Football 101: No. 18, Dick Butkus
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In so many ways, Dick Butkus is not a player who fits into a ranking like this. He is more legend than man. Ranking him against other football players is like ranking dragons against elephants or leprechauns against talk show hosts.
Nobody else is Butkus.
Nobody else can ever be Butkus.
A few years ago, Sean Lahman wrote The Pro Football Historical Abstract, and ranked Butkus 50th all-time … AMONG LINEBACKERS. It was, let’s just say, a bold move. There’s a very famous story about Butkus, the actor, playing a small role in a movie called “Mother, Jugs & Speed,” with a wild cast featuring Bill Cosby, Harvey Keitel, Larry Hagman, Bruce Davison and, especially, Raquel Welch, who played “Jugs,” as you probably guessed.
Anyway, at some point, Welch said to director Peter Yates: “I love everything about Butkus. He’s funny. He’s charming. Why do people say such mean things about him?”
To which the director responded: “Don’t pick up a football.”
So, yes, Lahman picked up the football. His arguments for ranking Butkus so low, as I understand them, are two-fold:
(1) Butkus’ career was very short; he played only nine seasons and he didn’t even play the full year in 1973, and …
(2) If Butkus was as good as everybody said, the Bears’ defense should have been a lot better than it was. After Butkus’ third year, the Bears’ defense was mediocre every year and often bottom-of-the-league bad.
There are pure football arguments to be made against both of those knocks, if you want to make them. As for the short career, Butkus played with a fury that few have ever had. He was not built for the long haul. He played football for TODAY, and when considering his greatness I think that’s what matters. Koufax had a short career too.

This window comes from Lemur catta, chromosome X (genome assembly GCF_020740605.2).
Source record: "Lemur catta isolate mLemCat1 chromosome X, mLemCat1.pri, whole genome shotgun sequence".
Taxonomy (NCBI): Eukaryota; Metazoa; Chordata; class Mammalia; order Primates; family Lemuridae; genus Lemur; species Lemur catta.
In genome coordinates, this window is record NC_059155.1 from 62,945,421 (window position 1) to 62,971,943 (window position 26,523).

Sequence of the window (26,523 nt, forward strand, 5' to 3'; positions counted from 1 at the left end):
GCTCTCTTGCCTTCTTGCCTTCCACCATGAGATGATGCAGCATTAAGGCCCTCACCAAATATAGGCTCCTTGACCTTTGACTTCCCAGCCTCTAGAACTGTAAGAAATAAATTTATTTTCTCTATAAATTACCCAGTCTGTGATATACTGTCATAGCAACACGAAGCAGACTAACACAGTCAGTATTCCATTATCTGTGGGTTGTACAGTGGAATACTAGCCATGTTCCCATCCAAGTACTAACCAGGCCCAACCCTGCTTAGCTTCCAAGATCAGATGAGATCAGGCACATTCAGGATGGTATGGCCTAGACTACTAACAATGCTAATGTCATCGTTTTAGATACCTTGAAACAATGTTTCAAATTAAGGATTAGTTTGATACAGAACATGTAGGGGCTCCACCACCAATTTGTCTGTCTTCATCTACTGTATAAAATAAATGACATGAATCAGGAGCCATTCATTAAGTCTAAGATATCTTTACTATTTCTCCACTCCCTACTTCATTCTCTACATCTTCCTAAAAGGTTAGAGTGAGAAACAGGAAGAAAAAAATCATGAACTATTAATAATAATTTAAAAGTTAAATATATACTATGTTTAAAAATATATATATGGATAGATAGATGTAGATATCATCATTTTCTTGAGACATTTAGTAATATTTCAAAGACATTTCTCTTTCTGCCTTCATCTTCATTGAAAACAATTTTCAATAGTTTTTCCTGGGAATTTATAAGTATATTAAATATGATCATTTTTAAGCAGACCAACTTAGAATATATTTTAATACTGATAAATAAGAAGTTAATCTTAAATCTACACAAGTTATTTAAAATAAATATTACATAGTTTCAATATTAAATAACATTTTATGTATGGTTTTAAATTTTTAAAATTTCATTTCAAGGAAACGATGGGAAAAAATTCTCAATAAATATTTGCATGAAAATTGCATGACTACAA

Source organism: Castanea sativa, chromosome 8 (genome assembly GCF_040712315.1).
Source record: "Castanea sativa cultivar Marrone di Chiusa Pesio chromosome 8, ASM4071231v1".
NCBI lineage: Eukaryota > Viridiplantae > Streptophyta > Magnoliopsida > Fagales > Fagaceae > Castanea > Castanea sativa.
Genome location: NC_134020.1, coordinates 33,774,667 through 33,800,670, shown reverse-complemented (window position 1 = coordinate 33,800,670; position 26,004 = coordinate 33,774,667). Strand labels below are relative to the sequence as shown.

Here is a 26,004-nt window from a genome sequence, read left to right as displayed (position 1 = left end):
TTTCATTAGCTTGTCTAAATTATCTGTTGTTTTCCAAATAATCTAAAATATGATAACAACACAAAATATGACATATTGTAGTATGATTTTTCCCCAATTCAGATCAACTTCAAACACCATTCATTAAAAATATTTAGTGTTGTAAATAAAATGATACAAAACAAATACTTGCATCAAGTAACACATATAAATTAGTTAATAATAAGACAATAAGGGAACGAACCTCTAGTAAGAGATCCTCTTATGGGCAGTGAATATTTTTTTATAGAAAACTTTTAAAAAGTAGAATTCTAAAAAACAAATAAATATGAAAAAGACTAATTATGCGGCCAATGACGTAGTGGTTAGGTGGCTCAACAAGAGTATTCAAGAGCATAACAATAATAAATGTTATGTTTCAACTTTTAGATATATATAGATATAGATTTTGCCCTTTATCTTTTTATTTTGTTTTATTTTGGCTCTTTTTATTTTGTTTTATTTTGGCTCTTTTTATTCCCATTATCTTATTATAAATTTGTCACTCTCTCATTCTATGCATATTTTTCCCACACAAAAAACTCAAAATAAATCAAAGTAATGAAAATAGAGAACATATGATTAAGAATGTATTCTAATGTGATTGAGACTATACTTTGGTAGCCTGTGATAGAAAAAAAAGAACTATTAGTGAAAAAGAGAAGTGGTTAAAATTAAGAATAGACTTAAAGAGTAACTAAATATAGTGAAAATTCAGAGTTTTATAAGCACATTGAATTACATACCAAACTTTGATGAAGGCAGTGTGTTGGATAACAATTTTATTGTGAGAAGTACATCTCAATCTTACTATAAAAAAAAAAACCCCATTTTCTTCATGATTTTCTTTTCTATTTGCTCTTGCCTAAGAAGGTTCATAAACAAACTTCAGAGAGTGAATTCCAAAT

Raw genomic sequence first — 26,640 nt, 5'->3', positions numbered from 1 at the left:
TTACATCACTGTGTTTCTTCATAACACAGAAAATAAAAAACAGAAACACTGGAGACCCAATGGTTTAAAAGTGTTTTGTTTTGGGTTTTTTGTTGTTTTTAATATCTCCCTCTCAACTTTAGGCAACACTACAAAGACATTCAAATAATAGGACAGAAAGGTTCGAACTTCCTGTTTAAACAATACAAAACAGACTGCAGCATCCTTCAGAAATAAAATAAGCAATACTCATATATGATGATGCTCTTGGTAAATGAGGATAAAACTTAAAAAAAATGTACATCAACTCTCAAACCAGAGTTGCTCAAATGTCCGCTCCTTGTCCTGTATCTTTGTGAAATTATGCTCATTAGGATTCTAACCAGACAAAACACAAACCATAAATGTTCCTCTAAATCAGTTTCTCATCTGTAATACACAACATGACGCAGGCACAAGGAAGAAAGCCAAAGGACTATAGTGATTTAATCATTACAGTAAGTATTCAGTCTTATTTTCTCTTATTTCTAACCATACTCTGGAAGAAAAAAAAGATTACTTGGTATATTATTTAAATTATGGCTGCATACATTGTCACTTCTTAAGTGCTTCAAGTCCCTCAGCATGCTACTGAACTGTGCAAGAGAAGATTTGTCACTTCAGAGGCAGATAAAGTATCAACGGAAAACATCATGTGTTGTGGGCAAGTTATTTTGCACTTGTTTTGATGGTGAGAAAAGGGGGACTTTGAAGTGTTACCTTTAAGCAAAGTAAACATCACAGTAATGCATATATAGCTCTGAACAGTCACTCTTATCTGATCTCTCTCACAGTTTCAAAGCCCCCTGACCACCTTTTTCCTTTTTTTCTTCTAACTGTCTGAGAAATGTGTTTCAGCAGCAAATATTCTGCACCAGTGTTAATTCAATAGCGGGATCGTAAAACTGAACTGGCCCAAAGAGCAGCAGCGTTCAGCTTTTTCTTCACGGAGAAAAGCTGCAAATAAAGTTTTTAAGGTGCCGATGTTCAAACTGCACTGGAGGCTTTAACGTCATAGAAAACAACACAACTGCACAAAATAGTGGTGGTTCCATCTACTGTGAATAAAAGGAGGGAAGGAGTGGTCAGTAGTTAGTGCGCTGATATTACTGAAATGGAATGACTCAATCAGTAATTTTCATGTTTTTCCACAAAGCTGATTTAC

“Every time I play a game,” Butkus growled, “I want to play like it was my last one … and I wouldn’t want my last game to be a lousy one.”
As for the mediocre Bears’ defenses, well, without being cruel to his supporting cast, there’s only so much one man can do. Those were some shaky players they surrounded him with. “Butkus’ tackles,” Paul Zimmerman wrote when explaining why Butkus was the best middle linebacker who ever lived, “were nondescript guys such as Dick Evey and John Johnson and Willie Holman and Frank Cornish. He never played behind a Pro Bowl tackle in his entire career. And yet he could cut through whatever line scheme they had going against him in a flash and get rid of the blockers and gather himself for a thundering hit. Yeah, I’ll stick with him.”
Yes, there are plenty of football arguments to make.
But here’s what I’d say: Butkus is bigger than such arguments.
See, there has never in the history of professional football been a more exalted, more feared and more canonized player than Dick Butkus. He was simply his own category. My old friend Steve Sabol used to say: Butkus is like Moby Dick in a goldfish bowl.
“He went after you,” Paul Hornung said, “like he hated you from his old neighborhood.”
“Whenever they gave him the game ball,” Alex Hawkins said, “he ate it.”
“Unequivocally out of control,” Jim Brown wrote about him.
Everything about Butkus was larger than life. He was 6-foot-3, 245 pounds, big enough for a linebacker in his day, but he wore shoulder pads that made him look 6-foot-8, 495 pounds. And, though you’d never know it from his 40 times, he was blazing fast. Someone once asked his coach George Halas how fast Butkus was. Halas simply said: “Start running and find out.”
When Butkus was a rookie, Packers coach Vince Lombardi decided that he was much too big to be a linebacker. Lombardi wanted to beat the Bears more than any other team, and he decided he would build his offense that week — Halloween Day, 1965 — to take advantage of Butkus’ supposed lack of speed.
“He’s too slow,” Vince Lombardi barked as the Packers watched film. “He’s too slow to be a linebacker,” Lombardi said again. “He’s a defensive lineman. We can beat him to the edge every time. There’s no way he can get out there in time.”
“That week,” Bill Curry says, “I’ll never forget the play.